Here are two fun facts about the Viking Village fishing docks at Barnegat Light. Which is harder to wrap your brain around? 1) Every year, fishing boats unload more than 5 million pounds of seafood at the dock. 2) The dock’s two massive ice houses churn out up to 60 tons of ice a day to keep the daily catch cold and fresh until it reaches market up and down the East Coast, in the Midwest, California and even Japan.
You can catch a glimpse of this never-ending bustle on the free tour Viking Village offers at 10 am every Friday, rain or shine, from the Friday after Fourth of July to the Friday before Labor Day. Veteran fisherman Karter Larson, whose parents founded Viking Village, begins the tour outside the main storage building by outlining the dock’s 90-year history and the several kinds of fishing done from there. Each year, the dock handles nearly 2 million pounds of scallops that are raked up from the ocean floor by boats dragging dredges.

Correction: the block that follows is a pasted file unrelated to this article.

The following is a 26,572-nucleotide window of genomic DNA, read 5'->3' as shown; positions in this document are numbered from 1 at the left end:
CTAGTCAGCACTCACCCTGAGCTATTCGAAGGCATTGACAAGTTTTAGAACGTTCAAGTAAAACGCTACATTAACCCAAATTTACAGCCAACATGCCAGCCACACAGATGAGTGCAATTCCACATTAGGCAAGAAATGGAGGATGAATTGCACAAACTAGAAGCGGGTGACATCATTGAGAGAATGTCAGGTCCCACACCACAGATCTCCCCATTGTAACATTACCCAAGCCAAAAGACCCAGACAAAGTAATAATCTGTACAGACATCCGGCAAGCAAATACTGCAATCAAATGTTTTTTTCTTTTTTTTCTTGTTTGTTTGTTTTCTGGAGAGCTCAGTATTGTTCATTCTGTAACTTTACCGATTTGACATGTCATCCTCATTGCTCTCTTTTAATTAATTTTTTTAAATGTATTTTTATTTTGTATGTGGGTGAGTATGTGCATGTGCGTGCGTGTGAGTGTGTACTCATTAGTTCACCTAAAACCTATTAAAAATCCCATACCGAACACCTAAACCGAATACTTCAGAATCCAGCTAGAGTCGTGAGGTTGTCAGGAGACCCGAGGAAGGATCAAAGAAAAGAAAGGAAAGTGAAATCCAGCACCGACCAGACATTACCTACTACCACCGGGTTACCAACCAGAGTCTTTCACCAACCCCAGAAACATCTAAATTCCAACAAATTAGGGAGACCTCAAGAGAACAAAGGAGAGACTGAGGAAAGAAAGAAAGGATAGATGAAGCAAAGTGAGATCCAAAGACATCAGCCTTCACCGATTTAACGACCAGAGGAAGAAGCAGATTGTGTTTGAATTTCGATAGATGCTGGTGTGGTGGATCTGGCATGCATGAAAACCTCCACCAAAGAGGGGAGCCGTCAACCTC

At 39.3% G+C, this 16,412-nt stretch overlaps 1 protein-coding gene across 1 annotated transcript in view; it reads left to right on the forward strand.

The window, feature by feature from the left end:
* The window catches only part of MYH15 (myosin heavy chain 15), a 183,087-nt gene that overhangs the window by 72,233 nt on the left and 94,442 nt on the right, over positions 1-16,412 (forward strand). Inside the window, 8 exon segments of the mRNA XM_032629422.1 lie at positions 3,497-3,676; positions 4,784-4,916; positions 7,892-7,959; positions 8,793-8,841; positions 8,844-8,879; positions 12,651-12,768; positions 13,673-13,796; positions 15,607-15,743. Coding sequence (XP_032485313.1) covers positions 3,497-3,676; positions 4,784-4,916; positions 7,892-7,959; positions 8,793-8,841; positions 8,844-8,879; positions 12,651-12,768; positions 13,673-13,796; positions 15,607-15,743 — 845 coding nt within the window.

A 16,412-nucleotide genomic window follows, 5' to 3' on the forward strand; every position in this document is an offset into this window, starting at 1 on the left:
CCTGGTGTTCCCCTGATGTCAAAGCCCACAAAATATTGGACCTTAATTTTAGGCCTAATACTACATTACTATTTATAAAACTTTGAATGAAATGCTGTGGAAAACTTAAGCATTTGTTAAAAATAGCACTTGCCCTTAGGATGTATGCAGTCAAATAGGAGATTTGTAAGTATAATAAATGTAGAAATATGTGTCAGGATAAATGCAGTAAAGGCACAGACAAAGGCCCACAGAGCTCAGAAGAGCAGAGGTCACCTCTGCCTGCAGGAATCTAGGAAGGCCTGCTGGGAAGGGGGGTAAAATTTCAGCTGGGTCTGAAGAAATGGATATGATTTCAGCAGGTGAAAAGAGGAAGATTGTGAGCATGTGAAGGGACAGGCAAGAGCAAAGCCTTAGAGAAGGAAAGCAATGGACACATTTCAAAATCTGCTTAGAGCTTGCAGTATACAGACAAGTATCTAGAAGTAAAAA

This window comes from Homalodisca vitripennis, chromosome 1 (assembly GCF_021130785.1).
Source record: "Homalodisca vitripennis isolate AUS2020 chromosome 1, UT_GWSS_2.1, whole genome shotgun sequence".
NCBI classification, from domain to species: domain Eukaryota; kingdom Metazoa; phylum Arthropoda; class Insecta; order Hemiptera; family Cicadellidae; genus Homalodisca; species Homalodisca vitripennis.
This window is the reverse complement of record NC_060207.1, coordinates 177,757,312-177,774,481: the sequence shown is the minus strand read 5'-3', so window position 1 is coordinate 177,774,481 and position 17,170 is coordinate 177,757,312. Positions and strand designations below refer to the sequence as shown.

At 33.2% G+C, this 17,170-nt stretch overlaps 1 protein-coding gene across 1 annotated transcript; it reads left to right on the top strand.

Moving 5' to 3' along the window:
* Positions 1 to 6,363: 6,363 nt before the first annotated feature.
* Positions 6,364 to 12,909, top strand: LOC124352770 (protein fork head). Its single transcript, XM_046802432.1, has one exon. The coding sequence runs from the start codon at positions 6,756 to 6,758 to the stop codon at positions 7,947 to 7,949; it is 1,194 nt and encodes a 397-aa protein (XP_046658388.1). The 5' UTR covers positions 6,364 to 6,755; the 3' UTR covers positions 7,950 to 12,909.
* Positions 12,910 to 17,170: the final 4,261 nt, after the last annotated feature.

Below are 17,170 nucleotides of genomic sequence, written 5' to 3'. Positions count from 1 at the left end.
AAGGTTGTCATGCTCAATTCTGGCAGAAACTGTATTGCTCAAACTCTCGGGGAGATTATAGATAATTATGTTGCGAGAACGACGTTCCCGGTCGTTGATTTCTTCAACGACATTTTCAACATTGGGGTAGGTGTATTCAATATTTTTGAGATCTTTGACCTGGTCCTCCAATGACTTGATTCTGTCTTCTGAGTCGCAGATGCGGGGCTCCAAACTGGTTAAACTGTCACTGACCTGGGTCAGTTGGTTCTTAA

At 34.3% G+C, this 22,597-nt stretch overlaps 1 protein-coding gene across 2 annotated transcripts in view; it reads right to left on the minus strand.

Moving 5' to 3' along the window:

The scallops are shucked, bagged and iced at sea. Tuna, tilefish, swordfish, yellowfin and bigeye tuna are caught on hooks played out at intervals along mile-long lines, while a variety of fish, including troll, are caught in nets. The tour moves on to the tin-roofed landing and grading areas, where fin fish are off-loaded “H&G,” which sounds more pleasant than what it stands for: headed & gutted.
Boats return to port at all hours, but Viking Village tries to schedule at least one boat to be off-loading during the tour. Since everything landed at Viking Village winds up on a plate, the tour includes a local chef demonstrating how to cook some of that day’s catch. Samples for all!
If you can’t get to Viking Village on a Friday morning, it’s fine to browse around on your own. “Just use your common sense,” Larson advises. “Stay out of the way of forklifts and any equipment that looks dangerous.”
On Saturday, June 28, Viking Village will host the Sixth Annual Jazzy Scallop and Seafood Festival from 2:30 to 5 pm. Local restaurants will offer seafood tastings as jazz bands entertain. Tickets are $25 in advance, $30 at the door. Proceeds help fund college scholarships for local high school students.Click here to leave a comment